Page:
At its heart, BEC relies on the oldest trick in the con artist’s handbook: deception. But the level of sophistication in this multifaceted global fraud is unprecedented, according to law enforcement officials, and professional businesspeople continue to fall victim to the scheme.

Carried out by transnational criminal organizations that employ lawyers, linguists, hackers, and social engineers, BEC can take a variety of forms. But in just about every case, the scammers target employees with access to company finances and trick them into making wire transfers to bank accounts thought to belong to trusted partners—except the money ends up in accounts controlled by the criminals.

“BEC is a serious threat on a global scale,” said Special Agent Martin Licciardo, a veteran organized crime investigator at the FBI’s Washington Field Office. “And the criminal organizations that perpetrate these frauds are continually honing their techniques to exploit unsuspecting victims.”    ...

Timeline of business e-mail compromise attack
Timeline of business e-mail compromise attack
See also:

Saturday, September 15, 2018

Advisory: Potential Hurricane Florence Phishing Scams

Alert from US-CERT warning of scams trading off of current weather emergency.

Potential Hurricane Florence Phishing Scams


Original release date: September 14, 2018
NCCIC warns users to remain vigilant for malicious cyber activity seeking to exploit interest in Hurricane Florence. Fraudulent emails commonly appear after major natural disasters and often contain links or attachments that direct users to malicious websites. Users should exercise caution in handling any email with a subject line, attachments, or hyperlinks related to the hurricane, even if it appears to originate from a trusted source. NCCIC advises users to verify the legitimacy of any email solicitation by contacting the organization directly through a trusted contact number. Contact information for many charities is available on the BBB National Charity Report Index. User should also be wary of fraudulent social media pleas, calls, texts, donation websites, and door-to-door solicitations relating to the hurricane.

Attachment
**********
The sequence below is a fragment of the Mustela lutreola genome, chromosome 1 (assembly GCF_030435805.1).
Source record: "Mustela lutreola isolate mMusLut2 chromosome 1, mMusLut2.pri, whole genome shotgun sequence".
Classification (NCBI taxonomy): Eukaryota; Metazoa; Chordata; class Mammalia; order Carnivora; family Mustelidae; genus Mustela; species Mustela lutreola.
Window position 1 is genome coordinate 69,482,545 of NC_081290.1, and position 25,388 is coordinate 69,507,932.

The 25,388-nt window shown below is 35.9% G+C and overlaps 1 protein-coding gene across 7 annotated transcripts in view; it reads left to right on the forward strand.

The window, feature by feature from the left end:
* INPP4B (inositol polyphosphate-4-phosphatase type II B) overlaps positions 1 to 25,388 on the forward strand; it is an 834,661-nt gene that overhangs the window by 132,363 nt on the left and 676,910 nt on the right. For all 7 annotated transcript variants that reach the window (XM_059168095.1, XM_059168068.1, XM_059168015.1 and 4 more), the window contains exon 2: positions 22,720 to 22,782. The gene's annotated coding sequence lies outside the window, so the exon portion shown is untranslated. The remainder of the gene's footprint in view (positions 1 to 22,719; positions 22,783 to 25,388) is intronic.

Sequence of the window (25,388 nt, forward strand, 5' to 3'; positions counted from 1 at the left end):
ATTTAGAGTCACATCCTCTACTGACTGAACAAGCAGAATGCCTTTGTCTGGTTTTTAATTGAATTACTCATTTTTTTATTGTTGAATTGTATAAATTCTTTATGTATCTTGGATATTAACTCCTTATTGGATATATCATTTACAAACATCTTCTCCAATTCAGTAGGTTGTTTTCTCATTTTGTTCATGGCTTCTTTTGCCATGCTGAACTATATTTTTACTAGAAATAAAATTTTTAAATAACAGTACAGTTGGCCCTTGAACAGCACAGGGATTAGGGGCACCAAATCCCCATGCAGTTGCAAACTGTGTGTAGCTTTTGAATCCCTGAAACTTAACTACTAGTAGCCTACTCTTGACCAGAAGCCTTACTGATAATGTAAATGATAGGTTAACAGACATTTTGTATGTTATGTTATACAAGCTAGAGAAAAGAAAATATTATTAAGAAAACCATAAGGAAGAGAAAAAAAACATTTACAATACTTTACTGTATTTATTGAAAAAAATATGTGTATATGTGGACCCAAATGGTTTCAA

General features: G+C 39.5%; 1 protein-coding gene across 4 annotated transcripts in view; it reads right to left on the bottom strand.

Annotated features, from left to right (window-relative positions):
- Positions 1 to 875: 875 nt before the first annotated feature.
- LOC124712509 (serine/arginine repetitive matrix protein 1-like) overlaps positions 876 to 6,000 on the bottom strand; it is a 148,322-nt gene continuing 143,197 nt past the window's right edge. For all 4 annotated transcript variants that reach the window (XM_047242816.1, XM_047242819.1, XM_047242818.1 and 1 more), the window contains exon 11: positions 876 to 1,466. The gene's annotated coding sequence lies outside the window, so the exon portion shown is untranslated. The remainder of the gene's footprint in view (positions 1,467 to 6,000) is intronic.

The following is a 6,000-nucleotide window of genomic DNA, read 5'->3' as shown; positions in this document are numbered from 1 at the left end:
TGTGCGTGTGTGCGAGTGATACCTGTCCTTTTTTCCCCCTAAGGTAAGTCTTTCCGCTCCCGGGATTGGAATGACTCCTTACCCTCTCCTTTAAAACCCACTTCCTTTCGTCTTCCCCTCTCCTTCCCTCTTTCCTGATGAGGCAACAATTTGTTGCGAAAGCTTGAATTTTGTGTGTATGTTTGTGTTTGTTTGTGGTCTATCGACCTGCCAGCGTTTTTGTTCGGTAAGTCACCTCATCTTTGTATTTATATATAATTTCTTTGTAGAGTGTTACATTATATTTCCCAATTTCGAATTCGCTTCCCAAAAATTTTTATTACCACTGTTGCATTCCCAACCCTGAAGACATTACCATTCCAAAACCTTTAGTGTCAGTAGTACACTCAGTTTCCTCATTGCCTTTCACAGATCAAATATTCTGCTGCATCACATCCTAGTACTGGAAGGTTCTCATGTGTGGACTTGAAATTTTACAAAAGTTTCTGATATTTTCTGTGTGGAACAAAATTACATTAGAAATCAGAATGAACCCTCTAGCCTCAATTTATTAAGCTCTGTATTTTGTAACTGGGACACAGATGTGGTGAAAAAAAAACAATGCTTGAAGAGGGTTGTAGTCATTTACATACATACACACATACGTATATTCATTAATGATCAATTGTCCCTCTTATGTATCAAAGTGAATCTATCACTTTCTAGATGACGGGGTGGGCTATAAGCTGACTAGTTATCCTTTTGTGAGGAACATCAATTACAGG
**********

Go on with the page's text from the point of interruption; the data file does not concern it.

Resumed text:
NCCIC encourages users and administrators to review the following resources for more information on phishing scams and malware campaigns:

Wednesday, September 5, 2018

Advisory: Active Phishing Campaign Targeting Student Email Accounts

Federal Student Aid (FSA) has identified a malicious phishing campaign that may lead to potential fraud associated with student refunds and aid distributions.

If you have any concerns about any suspicious financial aid messages you receive, contact One Stop for assistance: 


What is happening: Multiple institutions of higher education (IHEs) have reported that attackers are using a phishing email to obtain access to student accounts via the IHE student portal (see example phishing email below). The nature of the requests indicates the attackers have done some level of research and understand the schools’ use of student portals and methods. These attacks are successful due to student compliance in providing requested information and the use of just one factor for authentication.
Upon gaining access to the portal, the attacker changes the student’s direct deposit destination to a bank account controlled by the attacker. As a result, FSA refunds intended for the student are sent to the attacker. FSA believes that attackers are practicing and refining the scheme on a smaller scale now and that this will emerge as a prominent threat against IHEs during periods when FSA funds are disseminated in large volumes.

 Example of phishing message
Example of phishing message